Raphaël Lemkin, Genocide, Colonialism, Famine, and Ukraine


  • Douglas Irvin-Erickson George Mason University




Many words have been used to name and describe the Great Ukrainian Famine of 1932-33, including “famine” and “catastrophe,” “the Holodomor,” and now “genocide.” Was the famine genocide? Was the famine part of a genocide? Is the word genocide an exaggeration? Is naming the famine a genocide part of an attempt to dramatize events for political purposes today? Is the refusal to call the famine a genocide an act of genocide denial? This article argues that, though more than seven decades have passed and the Soviet Union has come and gone, questions about genocide in Ukraine remain intertwined in the discourses and narratives surrounding conflicts over Ukraine’s economic, political, social, and cultural position between the European Union and the Russian Federation. Given the implications of this word—“genocide”—within the context of current conflicts over Ukrainian history and identity and even sovereignty, it is important to reflect on how this concept has been used and applied. This paper analyzes conflict in Ukraine in the 1930s using Raphaël Lemkin's definition of genocide, as opposed to the legal definition established by the UN Genocide Convention, and discusses the conceptual strengths of Lemkin's definition of genocide in terms of understanding a wide-spectrum of oppressive, repressive, and violent processes of empire-building and colonization that occurred in Ukraine, and which culminated in the Holodomor.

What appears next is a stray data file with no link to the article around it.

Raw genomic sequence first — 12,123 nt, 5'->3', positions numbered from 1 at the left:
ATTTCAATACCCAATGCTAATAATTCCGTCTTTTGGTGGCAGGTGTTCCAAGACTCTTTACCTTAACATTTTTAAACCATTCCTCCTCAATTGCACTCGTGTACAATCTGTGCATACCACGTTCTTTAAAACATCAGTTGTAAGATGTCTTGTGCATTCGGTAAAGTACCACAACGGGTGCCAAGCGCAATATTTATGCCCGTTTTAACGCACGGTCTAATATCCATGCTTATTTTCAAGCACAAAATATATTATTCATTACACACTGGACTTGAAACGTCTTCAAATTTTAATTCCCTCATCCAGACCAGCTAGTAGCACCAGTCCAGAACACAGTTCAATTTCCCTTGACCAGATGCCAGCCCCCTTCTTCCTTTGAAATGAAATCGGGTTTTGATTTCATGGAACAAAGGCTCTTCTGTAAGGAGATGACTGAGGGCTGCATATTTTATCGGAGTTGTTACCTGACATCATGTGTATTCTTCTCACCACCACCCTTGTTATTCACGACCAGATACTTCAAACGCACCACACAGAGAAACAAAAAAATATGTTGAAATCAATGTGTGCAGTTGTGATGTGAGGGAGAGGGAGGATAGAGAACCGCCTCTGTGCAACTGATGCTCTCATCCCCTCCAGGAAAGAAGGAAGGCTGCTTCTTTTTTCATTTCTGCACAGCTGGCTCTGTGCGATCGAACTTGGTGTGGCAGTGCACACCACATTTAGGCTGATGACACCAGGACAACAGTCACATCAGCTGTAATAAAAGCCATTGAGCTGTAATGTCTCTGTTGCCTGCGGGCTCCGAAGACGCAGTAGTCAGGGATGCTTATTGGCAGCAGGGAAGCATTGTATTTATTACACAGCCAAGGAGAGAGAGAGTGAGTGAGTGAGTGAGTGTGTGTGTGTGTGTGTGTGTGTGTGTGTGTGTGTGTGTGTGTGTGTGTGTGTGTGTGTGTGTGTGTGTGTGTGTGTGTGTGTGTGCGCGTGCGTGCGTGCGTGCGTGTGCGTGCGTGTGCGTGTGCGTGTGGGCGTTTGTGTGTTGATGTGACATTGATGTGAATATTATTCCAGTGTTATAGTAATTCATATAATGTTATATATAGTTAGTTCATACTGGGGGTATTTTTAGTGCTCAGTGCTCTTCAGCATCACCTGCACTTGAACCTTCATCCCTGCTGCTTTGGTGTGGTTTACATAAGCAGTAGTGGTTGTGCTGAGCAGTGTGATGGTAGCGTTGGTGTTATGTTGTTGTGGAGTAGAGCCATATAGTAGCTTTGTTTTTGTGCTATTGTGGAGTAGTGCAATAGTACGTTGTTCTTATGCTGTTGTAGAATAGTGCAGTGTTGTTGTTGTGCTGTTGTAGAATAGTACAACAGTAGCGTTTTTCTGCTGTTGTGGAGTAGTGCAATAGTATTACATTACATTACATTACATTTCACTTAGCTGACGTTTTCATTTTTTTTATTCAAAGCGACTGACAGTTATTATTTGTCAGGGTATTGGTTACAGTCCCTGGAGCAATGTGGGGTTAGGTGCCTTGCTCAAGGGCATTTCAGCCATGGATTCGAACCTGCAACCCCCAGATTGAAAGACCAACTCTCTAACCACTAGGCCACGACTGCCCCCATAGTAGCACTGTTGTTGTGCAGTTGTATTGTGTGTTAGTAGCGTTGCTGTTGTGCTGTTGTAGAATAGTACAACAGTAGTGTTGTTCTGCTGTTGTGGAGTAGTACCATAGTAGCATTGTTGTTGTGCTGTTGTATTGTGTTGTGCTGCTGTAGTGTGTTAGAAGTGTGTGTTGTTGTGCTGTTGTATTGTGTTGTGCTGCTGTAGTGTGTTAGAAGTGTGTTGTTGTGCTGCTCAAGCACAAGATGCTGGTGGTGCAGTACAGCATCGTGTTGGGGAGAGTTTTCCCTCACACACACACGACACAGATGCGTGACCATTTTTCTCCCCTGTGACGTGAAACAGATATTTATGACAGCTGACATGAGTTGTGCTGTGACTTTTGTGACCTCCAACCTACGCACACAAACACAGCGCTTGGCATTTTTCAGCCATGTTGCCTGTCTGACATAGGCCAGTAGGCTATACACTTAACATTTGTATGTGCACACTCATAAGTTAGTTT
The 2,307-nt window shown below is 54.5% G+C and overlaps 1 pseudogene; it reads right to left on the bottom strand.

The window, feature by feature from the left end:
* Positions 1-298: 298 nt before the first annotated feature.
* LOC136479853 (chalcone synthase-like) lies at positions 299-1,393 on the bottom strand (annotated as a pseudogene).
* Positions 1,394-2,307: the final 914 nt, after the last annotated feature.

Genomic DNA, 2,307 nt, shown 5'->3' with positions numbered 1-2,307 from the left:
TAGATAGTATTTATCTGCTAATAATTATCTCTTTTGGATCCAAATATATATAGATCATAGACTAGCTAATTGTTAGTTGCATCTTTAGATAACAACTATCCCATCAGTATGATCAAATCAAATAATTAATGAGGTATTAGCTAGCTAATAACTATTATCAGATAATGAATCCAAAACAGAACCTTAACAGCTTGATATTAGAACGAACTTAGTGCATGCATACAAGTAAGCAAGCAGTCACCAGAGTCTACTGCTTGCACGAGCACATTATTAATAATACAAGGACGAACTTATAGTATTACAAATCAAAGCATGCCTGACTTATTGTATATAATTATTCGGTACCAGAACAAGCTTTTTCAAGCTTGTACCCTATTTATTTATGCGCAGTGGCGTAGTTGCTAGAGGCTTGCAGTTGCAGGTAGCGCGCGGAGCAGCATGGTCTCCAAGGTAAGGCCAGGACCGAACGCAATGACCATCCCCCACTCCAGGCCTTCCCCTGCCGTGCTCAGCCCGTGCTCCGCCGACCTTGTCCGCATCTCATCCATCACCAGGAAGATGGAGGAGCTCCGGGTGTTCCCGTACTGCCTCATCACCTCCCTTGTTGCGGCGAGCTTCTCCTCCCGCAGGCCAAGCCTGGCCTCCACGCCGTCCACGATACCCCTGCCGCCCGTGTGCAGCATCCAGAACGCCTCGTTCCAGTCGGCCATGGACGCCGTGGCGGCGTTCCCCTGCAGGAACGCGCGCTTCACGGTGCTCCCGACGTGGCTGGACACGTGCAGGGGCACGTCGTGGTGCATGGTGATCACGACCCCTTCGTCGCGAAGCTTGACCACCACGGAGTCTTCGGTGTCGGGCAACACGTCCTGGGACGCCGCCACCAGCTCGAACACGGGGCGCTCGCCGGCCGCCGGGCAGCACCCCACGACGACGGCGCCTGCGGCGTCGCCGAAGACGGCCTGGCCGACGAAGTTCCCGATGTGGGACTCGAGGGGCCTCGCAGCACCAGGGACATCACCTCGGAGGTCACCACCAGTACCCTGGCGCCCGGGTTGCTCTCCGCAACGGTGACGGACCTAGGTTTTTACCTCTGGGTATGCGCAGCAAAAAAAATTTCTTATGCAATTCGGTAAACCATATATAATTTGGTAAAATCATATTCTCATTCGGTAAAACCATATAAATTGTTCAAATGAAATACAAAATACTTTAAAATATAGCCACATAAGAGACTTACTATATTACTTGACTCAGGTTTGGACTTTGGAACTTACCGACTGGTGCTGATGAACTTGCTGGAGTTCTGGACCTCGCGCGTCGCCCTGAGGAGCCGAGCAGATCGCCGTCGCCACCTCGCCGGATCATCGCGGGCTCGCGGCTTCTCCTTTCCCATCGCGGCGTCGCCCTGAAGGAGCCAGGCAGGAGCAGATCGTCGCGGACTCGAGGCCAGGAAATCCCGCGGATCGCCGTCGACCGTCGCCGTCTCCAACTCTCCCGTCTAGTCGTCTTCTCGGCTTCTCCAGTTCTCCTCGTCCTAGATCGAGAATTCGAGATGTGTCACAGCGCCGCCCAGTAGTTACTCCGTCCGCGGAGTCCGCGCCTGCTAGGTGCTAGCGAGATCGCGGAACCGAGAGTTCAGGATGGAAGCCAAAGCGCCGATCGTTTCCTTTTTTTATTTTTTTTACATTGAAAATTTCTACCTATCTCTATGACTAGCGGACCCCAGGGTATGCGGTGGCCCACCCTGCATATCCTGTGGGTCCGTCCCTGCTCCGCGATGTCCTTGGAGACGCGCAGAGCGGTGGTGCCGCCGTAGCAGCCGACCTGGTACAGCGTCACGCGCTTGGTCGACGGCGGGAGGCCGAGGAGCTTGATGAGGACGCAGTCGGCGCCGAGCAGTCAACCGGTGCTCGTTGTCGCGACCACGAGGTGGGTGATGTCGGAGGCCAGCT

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Author Biography

Douglas Irvin-Erickson , George Mason University

Assistant Professor and Carter School Director of the Genocide Prevention Program